I’m in southeast Colorado traveling through a valley tucked between the San Isabel National Forest and the White River National Forest, the amazing fall foliage of the Elk Mountains of Colorado are at their peak of color.

The leaves of aspens blowing in the wind resemble thousands of shimmering gold coins.

Suddenly, while I'm traveling through what seems to be the middle of nowhere, a sign declares that a ghost town is to the left. The narrow road turns from smooth asphalt to gravel and then civilization disappears.

Traveling on a twisting and turning road along a crystal-clear creek, I resist the temptation to stop every few minutes for the perfect photograph of nature's beauty on display.

I pass a campground located next to an old cemetery and at the very end of the road the famous ghost town of St. Elmo appears.

In the 1880s, St. Elmo's founders came with dreams of riches of discovering a mine full of gold or silver. At one point, some 150 mines were in the area.

During its most prosperous era, more than 2,000 people lived in this mining town, which had a general store, town hall, saw mill, five hotels, a church, newspaper and telegraph offices, a school and, of course, a saloon.

By 1890 the Denver, South Park and Pacific railroad lines ran through St. Elmo. Within four decades, the mining industry sharply declined. The trains stopped running in 1922 and residents began moving away. In 2002, the town hall burned down — as prophesied in the 1985 John Parr classic "St. Elmo's Fire."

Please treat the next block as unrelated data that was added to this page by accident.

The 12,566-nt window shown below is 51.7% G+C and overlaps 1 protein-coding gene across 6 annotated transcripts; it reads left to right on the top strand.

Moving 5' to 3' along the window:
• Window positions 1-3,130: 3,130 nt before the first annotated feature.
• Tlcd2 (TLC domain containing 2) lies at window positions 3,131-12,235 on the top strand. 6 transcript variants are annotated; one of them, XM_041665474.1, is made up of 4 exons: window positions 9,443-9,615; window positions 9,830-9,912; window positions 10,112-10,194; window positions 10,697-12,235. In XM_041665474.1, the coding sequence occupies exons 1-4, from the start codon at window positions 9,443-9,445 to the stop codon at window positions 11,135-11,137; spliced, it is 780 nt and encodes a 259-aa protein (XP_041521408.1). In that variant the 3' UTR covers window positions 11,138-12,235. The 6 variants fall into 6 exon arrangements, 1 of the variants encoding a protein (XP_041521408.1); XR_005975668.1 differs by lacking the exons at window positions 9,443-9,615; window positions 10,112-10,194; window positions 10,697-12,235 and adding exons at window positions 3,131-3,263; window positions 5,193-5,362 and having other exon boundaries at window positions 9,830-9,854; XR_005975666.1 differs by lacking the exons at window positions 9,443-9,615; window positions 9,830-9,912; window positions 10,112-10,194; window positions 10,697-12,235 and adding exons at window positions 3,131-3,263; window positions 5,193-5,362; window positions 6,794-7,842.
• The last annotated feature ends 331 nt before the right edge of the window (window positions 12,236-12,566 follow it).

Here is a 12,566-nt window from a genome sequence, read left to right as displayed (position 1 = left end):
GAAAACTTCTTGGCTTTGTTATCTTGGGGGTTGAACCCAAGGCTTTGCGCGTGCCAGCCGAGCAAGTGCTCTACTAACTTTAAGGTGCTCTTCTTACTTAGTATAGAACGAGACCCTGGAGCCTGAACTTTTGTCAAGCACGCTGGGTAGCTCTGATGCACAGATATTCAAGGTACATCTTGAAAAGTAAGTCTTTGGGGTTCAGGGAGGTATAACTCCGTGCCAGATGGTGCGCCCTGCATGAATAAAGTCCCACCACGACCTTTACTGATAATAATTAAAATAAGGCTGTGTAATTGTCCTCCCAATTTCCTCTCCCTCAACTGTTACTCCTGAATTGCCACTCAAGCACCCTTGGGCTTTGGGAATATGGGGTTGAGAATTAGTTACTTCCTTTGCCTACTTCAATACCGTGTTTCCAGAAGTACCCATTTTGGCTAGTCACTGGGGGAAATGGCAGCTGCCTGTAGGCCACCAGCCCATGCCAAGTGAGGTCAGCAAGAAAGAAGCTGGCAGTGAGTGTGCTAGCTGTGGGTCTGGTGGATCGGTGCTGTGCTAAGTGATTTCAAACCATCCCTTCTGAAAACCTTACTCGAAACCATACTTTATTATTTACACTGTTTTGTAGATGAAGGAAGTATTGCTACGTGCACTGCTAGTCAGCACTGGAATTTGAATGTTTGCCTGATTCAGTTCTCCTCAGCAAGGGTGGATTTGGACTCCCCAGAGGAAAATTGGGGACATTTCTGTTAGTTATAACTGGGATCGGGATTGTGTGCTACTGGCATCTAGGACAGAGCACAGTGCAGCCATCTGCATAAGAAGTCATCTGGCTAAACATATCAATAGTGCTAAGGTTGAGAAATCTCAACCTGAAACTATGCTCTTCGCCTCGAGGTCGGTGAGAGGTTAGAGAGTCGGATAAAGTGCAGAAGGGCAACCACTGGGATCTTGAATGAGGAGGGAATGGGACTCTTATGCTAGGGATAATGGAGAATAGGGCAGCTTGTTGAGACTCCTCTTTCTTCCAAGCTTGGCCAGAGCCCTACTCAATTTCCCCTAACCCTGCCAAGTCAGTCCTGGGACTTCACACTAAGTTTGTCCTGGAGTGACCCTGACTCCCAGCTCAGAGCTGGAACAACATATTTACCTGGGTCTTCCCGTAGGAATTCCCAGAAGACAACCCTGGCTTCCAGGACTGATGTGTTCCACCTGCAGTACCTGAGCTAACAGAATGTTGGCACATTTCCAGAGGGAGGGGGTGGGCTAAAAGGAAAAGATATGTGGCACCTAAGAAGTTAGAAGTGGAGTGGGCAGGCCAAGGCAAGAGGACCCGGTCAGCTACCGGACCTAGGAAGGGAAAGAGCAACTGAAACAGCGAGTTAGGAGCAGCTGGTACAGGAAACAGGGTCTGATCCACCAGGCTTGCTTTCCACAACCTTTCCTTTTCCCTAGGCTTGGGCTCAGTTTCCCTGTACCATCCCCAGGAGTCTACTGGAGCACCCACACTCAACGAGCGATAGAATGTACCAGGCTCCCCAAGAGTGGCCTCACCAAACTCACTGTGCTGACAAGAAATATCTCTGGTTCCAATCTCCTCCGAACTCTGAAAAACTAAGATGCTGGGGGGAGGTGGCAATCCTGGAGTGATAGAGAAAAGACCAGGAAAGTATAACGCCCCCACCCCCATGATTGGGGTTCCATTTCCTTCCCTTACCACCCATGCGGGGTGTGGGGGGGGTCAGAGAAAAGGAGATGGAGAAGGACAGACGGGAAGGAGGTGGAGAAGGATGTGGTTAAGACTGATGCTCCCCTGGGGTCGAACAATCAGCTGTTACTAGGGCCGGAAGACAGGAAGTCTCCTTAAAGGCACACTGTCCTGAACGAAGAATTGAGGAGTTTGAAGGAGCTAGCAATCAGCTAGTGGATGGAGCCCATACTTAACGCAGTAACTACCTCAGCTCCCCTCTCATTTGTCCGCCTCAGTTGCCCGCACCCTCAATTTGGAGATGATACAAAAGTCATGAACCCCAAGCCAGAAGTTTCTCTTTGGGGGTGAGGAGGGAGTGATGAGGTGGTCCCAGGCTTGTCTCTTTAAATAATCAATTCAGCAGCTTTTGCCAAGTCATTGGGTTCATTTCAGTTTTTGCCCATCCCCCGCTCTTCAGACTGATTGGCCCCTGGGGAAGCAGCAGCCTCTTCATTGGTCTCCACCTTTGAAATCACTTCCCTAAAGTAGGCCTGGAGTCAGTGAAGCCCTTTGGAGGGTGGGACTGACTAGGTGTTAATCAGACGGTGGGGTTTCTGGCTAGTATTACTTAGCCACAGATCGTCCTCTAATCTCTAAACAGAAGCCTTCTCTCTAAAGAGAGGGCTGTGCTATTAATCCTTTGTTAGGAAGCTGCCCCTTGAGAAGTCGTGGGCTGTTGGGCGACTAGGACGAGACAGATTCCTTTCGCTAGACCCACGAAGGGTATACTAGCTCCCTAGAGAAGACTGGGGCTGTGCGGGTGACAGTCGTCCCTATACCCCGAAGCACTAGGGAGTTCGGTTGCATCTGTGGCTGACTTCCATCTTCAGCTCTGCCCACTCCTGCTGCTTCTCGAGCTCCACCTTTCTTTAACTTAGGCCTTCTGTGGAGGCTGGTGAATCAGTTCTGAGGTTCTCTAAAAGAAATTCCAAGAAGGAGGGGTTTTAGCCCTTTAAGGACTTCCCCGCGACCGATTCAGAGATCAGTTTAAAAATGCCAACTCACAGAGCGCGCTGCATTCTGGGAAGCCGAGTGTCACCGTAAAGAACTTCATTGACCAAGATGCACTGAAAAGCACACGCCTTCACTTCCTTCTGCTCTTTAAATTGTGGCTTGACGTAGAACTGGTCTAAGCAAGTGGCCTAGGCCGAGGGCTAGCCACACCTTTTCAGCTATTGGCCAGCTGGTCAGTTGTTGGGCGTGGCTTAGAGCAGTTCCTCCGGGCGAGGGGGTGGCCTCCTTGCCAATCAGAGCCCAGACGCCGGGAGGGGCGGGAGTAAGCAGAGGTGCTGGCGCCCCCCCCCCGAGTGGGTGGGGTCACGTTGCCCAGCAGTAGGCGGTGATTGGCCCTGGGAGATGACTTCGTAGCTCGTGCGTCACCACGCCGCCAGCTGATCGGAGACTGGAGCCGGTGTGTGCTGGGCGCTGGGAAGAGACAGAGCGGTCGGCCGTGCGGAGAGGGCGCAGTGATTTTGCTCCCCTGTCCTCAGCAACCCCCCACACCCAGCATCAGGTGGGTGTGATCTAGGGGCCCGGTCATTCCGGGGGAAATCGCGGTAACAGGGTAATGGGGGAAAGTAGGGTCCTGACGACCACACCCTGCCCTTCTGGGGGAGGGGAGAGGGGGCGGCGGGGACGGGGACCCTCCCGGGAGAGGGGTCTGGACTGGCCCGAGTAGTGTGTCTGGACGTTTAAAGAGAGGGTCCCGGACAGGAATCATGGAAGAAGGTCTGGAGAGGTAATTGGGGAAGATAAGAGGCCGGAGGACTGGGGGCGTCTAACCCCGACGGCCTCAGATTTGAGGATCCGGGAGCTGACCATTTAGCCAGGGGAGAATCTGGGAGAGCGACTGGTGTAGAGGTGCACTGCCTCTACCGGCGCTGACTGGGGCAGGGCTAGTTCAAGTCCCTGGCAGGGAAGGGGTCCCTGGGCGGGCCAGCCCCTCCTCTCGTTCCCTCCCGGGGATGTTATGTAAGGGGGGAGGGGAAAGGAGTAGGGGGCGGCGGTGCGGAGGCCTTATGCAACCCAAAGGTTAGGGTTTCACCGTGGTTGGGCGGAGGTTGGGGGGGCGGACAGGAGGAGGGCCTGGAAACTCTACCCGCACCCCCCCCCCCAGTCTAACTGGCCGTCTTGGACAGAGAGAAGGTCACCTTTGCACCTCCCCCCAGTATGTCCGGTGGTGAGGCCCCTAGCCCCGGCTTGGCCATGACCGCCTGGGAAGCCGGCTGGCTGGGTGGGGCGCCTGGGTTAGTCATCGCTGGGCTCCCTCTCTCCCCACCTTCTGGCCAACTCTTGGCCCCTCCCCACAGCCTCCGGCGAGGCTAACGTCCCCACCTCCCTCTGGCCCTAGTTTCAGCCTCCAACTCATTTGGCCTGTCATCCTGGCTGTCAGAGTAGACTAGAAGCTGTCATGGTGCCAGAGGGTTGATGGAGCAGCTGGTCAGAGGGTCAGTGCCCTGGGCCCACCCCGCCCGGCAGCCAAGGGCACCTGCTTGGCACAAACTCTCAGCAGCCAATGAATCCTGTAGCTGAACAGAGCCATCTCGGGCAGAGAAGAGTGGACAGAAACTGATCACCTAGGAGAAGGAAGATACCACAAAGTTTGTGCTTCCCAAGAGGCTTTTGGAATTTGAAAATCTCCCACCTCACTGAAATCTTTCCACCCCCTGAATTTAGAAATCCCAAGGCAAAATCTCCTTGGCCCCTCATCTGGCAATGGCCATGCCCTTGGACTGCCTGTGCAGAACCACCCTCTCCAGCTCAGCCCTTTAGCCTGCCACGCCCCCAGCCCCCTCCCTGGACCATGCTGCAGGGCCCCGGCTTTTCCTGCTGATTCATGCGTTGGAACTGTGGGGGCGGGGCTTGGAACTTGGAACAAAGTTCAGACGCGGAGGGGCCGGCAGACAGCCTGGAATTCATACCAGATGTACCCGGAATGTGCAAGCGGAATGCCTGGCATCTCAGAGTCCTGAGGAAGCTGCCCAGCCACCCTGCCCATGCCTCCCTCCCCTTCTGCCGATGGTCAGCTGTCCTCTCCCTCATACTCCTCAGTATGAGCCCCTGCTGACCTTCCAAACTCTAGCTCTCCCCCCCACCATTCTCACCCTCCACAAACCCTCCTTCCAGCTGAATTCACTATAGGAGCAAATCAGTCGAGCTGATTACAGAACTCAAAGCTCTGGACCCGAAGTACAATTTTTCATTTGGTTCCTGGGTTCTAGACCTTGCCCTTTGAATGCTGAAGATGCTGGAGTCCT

The General Store offers drinks and snacks along with St. Elmo trinkets. At the end of Main Street is a trail that leads hikers deeper into the mountains.

A few families who have a lengthy ties to St. Elmo live in vintage homes along the edge of the once prosperous little town.

After a short stay, I head north to Red Cliff, another historic mining town, where I will stay the night.

As the sky darkens with angry clouds threatening snow, I cross the Red Cliff Bridge, which is actually green and often called the Green Bridge.

Built in 1879, Red Cliff Bridge is a marvelous example of a cantilevered steel arch bridge. It is listed on the National Register of Historic Places and often is the focus of photographers.

After a drive down to the valley floor, I’m in Red Cliff where the Green Bridge Inn is designed in the style of an 18th century steamboat and serves as the town’s cornerstone.

Family-owned, the three story inn is a stone’s throw from a cold mountain stream. The rustic rooms are paneled with wood from trees in the region that were killed by beetles.

At an altitude of 9,000 feet, this authentic mountain community is the perfect  get-away. Across the street in a restored bank building is the Mango Mountain Grill which serves delicious mango shrimp tacos.

If You Go

A two-hour drive west of Denver in the heart of ski country, Red Cliff is a winter sport destination for cross-country skiing or snowmobiling. It is a bicycling and fly fishing mecca during the summer.

St. Elmo is an hour drive farther south a few miles off Highway 24. Take County Road 306 at Buena Vista and drive until the road ends. Bring your camera, good hiking boots and a treat for the chipmunks. 

Ann Bush is a freelance writer and photographer based in East Texas. 

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